But while this is the end of the formal part of the occasion, it’s far from the conclusion of the night itself. The bar stays open for quite a long time afterwards as loads of guests hang around to imbibe both booze and anecdotes. And then a hardy clutch, including award winners Anathema and Messenger, head for a well-known West End rock bar, the Crobar, to carry on the festivities.

But we shall keep what happened there to ourselves, to protect the great and the good – until such time as the blackmail photos surface. It says everything about the success of the awards that even now people are still talking about what a cracking time they had. The first two years at Kew Gardens set a very high standard that surely this year couldn’t hope to match. Well, it didn’t – it surpassed what had gone on before. Bring on 2015!

For more from the Prog Awards 2014, click here.

Malcolm Dome had an illustrious and celebrated career which stretched back to working for Record Mirror magazine in the late 70s and Metal Fury in the early 80s before joining Kerrang! at its launch in 1981. His first book, Encyclopedia Metallica (opens in new tab), published in 1981, may have been the inspiration for the name of a certain band formed that same year. Dome is also credited with inventing the term "thrash metal" while writing about the Anthrax song Metal Thrashing Mad in 1984. He would later become a founding member of RAW rock magazine in 1988.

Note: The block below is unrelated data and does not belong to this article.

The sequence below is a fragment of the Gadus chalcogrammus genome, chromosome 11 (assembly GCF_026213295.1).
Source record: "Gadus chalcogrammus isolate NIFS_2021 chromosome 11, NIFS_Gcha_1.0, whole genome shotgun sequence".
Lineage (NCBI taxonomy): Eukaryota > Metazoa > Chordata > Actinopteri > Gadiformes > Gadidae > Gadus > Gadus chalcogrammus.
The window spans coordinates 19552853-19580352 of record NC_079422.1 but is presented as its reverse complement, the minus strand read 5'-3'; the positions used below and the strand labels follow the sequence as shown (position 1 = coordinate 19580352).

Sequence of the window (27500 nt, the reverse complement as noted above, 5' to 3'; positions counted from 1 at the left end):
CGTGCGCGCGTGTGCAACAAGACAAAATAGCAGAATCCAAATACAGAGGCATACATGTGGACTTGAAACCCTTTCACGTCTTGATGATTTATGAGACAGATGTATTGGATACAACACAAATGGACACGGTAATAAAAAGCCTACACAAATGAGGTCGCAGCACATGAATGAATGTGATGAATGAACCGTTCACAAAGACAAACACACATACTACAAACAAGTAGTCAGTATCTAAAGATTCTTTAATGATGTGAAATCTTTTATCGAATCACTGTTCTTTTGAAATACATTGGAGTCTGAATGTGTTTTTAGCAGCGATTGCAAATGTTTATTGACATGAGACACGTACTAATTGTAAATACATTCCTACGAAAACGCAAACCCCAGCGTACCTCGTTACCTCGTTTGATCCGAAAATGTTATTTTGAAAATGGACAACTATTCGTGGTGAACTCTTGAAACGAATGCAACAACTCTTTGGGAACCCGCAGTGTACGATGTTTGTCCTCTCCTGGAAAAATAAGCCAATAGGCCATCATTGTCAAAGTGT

In the early 90s, Malcolm Dome was the Editor of Metal Forces magazine, and also involved in the horror film magazine Terror, before returning to Kerrang! for a spell. With the launch of Classic Rock magazine in 1998 he became involved with that title, sister magazine Metal Hammer, and was a contributor to Prog magazine since its inception in 2009. He was actively involved in Total Rock Radio (opens in new tab), which launched as Rock Radio Network in 1997, changing its name to Total Rock in 2000. In 2014 he joined the TeamRock online team as Archive Editor, uploading stories from all of our print titles and helping lay the foundation for what became Louder.

Dome was the author of many books on a host of bands from AC/DC to Led Zeppelin and Metallica, some of which he co-wrote with Prog Editor Jerry Ewing.